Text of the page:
Quad ESL-63 loudspeaker Larry Greenhill
Electrostatic loudspeakers (ESLs) have always held a fascination for audiophiles. The Jantszen, Beveridge, KLH, Acoustat, Stax ESL-F81s, and Servo-Static models in the late 1960s and '70s, as well as the MartinLogans and Sound Labs of today, all promise faster transient response, low distortion, and a higher order of "transparency." Why? The driver, instead of being a cone with a mass of several ounces, is an extremely thin sheet weighing mere grams, often made of Mylar, and suspended between two charged plates. The musical signal, applied to the plates, causes the diaphragm to move. Many of the designs operate full-range, without complex crossovers and their attendant problems.
Like all exotic systems, there is a price to pay. Electrostatics, particularly the early models, are planar systems and have beaming problems. The bipolar dispersion pattern of the sound makes them very sensitive to placement. Although the low-mass membrane can move very quickly, it can not move far; deep-bass response is limited unless huge panels are used. Electrostatics require power supplies and transformers, and the impedance and phase angle of the interface can vary tremendously depending on frequency. Many solid-state amplifiers have had problems driving such complex loads. Charging the plates requires expensive, high-voltage power supplies, often mounted in the speaker's base.
Unreliability plagued many of the early models, arcing of the diaphragms giving a wonderful blue glow in the dark but giving the owner a sinking feeling—an expensive repair was in the offing. This unreliability added insult to injury, as the price of these systems can be quite high. Although we are now jaded with the thought that a full-range, "all-out" speaker system can cost in excess of $10,000, the early members of the electrostatic club in the late '60s clearly were buying then the most expensive speaker systems, at costs of several thousand dollars. All this was justified, for the dedicated hobbyist (and eventually neurotic, worried owner!) who could tolerate the expense, breakdowns, and cumbersome speaker enclosures, for these speakers offered low-distortion, non-fatiguing sound with superb imaging and detail.
Why review the Quad ESL-63 again, now presenting itself in the United States as the US Monitor? Because the Quad, now in its third version, is the longest-surviving consumer-grade electrostatic speaker on the market, if one counts the first version made in 1957. Only 11 full-range electrostatic systems are listed among the 1376 loudspeakers in Audio's 1988 Annual Equipment Directory, and these are manufactured by only four out of 257 speaker companies in the audio industry. Sound Lab makes three full-range ESLs and four ESL subwoofers; Acoustat offers six models; MartinLogan has only one "pure" ESL system; and there is the Quad US Monitor. (In addition, Stax still offers the ESL-F81, 'F83, and the ESTA-4U.) Stereophile's "Recommended Components" for April 1988 (Vol.11 No.4) lists only the Sound Lab A-3 and Quad ESL-63 in Class B. For many, the US Monitor will be a serious contender for the "best" ESL: accurate, superb imaging, no crossovers, with great sonic coherency, practical size, and high reliability.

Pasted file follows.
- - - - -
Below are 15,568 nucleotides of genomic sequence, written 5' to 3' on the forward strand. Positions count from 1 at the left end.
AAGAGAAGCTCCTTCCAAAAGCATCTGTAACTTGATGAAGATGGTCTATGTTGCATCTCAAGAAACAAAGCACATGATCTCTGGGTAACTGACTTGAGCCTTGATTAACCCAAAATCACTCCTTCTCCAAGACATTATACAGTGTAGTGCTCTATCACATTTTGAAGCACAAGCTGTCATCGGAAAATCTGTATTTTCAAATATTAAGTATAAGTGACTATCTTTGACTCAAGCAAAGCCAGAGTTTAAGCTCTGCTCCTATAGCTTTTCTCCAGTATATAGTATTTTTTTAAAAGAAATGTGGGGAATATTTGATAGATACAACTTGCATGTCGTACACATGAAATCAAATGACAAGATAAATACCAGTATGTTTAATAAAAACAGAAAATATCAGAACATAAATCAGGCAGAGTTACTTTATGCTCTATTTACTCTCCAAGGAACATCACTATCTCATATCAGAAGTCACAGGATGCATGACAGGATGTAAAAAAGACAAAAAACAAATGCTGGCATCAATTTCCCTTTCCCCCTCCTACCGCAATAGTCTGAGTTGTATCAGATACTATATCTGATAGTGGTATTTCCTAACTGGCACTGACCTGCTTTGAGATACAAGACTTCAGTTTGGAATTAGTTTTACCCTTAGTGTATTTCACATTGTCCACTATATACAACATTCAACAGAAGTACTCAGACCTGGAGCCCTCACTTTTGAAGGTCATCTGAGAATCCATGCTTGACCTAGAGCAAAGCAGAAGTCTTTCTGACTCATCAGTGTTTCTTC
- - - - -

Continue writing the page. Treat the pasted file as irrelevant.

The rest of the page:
The Early Quad
The first Quad electrostatic, which remained in production for 25 years, had all the electrostat's virtues and vices. As with all of Peter Walker's products, some new principle was applied—the first Quad employed the "constant-charge" technique, which insures an even distribution of charge across the entire diaphragm. The speaker was a curved rectangular panel, with the longer sides horizontal, a look that was copied by Jon Dahlquist for his DQ-10. These relatively small panels imaged beautifully and, for me, gave the ultimate in midrange accuracy, speed, transparency, and imaging. On the other hand, it could not play loud, had very limited bass response, and less than optimal dispersion patterns for stereo imaging. It would arc instantly (blue flame and hole in the Mylar) if you were rash enough to overload it even for a second using an amplifier that put out an instantaneous voltage exceeding 27V.